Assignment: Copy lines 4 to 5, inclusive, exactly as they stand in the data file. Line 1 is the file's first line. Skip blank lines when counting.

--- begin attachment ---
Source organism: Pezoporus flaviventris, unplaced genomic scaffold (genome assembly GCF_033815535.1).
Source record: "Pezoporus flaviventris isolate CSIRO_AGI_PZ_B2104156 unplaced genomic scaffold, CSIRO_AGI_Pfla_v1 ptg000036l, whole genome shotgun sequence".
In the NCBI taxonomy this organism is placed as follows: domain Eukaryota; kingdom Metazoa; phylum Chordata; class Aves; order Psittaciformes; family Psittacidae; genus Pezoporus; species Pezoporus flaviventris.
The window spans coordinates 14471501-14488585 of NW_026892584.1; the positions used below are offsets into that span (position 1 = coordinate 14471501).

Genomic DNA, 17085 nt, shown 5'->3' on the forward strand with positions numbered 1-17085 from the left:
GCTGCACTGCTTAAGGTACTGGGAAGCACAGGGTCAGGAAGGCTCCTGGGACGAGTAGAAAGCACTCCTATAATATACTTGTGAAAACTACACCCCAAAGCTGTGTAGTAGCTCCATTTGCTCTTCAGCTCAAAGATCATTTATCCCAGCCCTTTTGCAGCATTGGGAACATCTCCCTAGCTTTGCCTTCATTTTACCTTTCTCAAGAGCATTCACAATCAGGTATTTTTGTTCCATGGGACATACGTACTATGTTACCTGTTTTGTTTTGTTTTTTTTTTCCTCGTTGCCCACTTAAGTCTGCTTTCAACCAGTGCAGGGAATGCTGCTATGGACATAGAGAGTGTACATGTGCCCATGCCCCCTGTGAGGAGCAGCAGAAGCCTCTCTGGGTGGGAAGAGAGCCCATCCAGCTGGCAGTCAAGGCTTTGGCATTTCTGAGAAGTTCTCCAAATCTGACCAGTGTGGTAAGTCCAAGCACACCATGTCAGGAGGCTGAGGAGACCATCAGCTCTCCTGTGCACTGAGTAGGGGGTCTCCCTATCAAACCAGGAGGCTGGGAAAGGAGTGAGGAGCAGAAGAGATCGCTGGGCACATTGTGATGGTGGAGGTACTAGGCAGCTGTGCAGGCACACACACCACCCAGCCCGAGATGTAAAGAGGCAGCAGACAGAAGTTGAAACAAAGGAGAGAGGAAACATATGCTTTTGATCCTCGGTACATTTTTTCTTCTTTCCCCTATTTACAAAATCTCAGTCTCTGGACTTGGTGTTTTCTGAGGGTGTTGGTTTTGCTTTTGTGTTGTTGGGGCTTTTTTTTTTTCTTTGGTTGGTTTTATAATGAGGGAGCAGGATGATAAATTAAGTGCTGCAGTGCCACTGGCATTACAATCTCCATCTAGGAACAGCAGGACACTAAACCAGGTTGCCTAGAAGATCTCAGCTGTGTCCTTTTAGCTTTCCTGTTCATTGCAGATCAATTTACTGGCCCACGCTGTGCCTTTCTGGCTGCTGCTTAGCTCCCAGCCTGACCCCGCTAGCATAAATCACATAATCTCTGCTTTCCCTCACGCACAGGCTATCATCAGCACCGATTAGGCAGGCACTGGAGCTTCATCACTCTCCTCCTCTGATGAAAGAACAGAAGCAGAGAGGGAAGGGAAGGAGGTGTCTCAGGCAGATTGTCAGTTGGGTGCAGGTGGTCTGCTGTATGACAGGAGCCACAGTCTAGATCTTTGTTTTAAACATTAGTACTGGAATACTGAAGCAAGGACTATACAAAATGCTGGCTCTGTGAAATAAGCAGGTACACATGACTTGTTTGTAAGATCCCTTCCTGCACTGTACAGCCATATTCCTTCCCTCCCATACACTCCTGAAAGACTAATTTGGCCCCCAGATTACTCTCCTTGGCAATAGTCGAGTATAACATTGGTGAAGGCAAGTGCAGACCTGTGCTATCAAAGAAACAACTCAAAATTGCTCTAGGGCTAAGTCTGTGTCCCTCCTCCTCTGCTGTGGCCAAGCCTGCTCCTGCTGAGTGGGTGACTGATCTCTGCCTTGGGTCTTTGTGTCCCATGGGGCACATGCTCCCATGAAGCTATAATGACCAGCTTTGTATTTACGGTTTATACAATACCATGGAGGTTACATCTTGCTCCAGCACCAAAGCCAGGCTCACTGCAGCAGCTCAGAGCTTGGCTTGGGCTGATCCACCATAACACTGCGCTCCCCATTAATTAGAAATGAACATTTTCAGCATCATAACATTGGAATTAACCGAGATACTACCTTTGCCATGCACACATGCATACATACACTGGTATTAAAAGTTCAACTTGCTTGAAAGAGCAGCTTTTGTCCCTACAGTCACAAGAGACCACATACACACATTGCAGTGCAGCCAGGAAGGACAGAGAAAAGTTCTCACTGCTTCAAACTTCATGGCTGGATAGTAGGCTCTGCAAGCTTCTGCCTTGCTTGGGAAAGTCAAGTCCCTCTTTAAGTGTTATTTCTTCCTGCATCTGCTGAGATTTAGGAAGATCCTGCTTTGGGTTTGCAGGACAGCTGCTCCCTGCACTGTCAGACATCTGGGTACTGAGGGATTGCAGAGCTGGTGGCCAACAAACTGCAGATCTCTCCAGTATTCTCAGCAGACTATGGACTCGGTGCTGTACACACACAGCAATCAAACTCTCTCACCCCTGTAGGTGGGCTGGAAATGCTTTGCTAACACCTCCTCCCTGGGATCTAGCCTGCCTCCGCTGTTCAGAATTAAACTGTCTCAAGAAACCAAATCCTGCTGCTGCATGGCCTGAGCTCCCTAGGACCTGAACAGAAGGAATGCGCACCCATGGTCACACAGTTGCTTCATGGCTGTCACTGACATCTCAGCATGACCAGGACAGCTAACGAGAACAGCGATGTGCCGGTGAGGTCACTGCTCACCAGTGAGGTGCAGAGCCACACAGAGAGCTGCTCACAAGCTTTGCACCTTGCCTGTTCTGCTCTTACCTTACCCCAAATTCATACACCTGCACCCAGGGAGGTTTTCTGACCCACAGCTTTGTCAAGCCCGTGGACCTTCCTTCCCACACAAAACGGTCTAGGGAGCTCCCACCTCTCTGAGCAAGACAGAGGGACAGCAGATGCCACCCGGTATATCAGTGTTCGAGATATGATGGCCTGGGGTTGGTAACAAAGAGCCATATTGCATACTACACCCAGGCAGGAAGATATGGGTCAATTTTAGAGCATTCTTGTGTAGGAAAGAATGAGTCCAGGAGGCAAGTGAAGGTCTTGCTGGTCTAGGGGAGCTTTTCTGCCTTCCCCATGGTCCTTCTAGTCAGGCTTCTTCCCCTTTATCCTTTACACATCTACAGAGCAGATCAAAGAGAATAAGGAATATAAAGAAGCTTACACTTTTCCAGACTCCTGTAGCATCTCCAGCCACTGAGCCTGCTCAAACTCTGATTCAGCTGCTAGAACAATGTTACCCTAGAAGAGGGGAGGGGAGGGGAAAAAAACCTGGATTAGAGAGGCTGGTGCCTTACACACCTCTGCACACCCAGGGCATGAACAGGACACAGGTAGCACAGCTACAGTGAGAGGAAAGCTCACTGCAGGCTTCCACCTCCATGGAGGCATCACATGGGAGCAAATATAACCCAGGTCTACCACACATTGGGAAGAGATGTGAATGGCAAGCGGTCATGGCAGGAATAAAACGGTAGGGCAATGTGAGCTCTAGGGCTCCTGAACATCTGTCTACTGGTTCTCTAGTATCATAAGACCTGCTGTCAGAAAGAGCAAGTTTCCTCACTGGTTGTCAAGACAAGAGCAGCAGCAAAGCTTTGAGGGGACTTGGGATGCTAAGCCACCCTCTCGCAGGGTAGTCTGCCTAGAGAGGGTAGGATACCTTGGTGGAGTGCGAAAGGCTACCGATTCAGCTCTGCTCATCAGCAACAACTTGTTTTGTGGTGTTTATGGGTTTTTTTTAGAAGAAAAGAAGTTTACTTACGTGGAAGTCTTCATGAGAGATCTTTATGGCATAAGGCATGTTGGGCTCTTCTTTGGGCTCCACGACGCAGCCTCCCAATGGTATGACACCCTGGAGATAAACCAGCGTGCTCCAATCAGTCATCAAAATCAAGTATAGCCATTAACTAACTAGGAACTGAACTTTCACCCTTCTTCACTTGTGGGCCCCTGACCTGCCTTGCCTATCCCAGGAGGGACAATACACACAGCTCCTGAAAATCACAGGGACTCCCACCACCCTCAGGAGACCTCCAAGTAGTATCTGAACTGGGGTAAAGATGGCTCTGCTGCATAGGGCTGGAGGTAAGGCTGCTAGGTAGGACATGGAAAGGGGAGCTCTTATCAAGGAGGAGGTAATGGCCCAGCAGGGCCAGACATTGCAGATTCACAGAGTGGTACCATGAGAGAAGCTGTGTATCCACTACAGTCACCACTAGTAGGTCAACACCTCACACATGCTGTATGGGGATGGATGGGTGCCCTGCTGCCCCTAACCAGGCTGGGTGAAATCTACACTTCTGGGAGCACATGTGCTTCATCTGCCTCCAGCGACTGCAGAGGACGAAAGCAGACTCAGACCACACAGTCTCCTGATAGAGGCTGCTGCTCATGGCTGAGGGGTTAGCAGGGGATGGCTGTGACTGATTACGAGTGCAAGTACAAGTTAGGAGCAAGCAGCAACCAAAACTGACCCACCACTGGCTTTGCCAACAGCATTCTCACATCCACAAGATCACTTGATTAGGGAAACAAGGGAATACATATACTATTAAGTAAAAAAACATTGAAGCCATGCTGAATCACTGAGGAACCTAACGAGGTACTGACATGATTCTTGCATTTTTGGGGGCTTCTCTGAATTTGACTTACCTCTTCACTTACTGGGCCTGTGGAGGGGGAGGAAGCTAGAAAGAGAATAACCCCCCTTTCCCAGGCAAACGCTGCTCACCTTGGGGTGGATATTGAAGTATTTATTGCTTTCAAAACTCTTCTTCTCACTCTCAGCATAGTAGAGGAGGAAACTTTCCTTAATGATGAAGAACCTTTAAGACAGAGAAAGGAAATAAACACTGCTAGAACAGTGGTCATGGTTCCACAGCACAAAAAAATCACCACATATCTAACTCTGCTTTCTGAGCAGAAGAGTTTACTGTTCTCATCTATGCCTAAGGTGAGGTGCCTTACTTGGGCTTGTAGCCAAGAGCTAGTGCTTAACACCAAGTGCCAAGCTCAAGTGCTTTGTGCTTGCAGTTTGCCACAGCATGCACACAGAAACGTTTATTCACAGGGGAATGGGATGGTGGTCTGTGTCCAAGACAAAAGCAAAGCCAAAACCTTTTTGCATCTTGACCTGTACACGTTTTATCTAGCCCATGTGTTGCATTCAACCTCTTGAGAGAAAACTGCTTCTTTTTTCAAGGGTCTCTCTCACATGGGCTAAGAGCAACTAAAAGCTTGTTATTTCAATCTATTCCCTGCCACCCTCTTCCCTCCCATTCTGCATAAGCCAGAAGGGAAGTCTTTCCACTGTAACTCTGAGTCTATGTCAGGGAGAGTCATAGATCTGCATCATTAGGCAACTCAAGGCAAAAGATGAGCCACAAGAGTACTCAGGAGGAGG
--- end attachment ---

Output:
The window spans coordinates 14471501-14488585 of NW_026892584.1; the positions used below are offsets into that span (position 1 = coordinate 14471501).

Genomic DNA, 17085 nt, shown 5'->3' on the forward strand with positions numbered 1-17085 from the left: